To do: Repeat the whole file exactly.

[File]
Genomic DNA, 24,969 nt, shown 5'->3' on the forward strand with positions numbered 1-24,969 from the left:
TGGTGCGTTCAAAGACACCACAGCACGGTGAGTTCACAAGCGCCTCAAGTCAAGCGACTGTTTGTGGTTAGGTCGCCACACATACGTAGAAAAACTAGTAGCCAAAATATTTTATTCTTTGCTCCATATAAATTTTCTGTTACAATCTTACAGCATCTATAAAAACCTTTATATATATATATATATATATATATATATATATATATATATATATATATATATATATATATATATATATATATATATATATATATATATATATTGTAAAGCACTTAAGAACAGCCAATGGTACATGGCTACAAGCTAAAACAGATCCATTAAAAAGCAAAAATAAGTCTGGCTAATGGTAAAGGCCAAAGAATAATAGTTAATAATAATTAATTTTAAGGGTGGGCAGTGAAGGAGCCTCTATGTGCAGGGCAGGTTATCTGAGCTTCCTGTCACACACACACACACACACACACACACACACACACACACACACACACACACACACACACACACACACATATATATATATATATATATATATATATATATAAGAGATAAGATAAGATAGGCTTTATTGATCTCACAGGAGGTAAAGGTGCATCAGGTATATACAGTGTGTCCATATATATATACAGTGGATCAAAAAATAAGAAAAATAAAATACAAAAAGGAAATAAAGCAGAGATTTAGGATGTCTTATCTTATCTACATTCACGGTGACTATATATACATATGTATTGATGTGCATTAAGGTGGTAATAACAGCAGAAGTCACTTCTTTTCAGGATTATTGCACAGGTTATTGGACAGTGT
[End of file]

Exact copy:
Genomic DNA, 24,969 nt, shown 5'->3' on the forward strand with positions numbered 1-24,969 from the left:
TGGTGCGTTCAAAGACACCACAGCACGGTGAGTTCACAAGCGCCTCAAGTCAAGCGACTGTTTGTGGTTAGGTCGCCACACATACGTAGAAAAACTAGTAGCCAAAATATTTTATTCTTTGCTCCATATAAATTTTCTGTTACAATCTTACAGCATCTATAAAAACCTTTATATATATATATATATATATATATATATATATATATATATATATATATATATATATATATATATATATATATATATATATATATATATATATTGTAAAGCACTTAAGAACAGCCAATGGTACATGGCTACAAGCTAAAACAGATCCATTAAAAAGCAAAAATAAGTCTGGCTAATGGTAAAGGCCAAAGAATAATAGTTAATAATAATTAATTTTAAGGGTGGGCAGTGAAGGAGCCTCTATGTGCAGGGCAGGTTATCTGAGCTTCCTGTCACACACACACACACACACACACACACACACACACACACACACACACACACACACACACACACACACATATATATATATATATATATATATATATATATAAGAGATAAGATAAGATAGGCTTTATTGATCTCACAGGAGGTAAAGGTGCATCAGGTATATACAGTGTGTCCATATATATATACAGTGGATCAAAAAATAAGAAAAATAAAATACAAAAAGGAAATAAAGCAGAGATTTAGGATGTCTTATCTTATCTACATTCACGGTGACTATATATACATATGTATTGATGTGCATTAAGGTGGTAATAACAGCAGAAGTCACTTCTTTTCAGGATTATTGCACAGGTTATTGGACAGTGT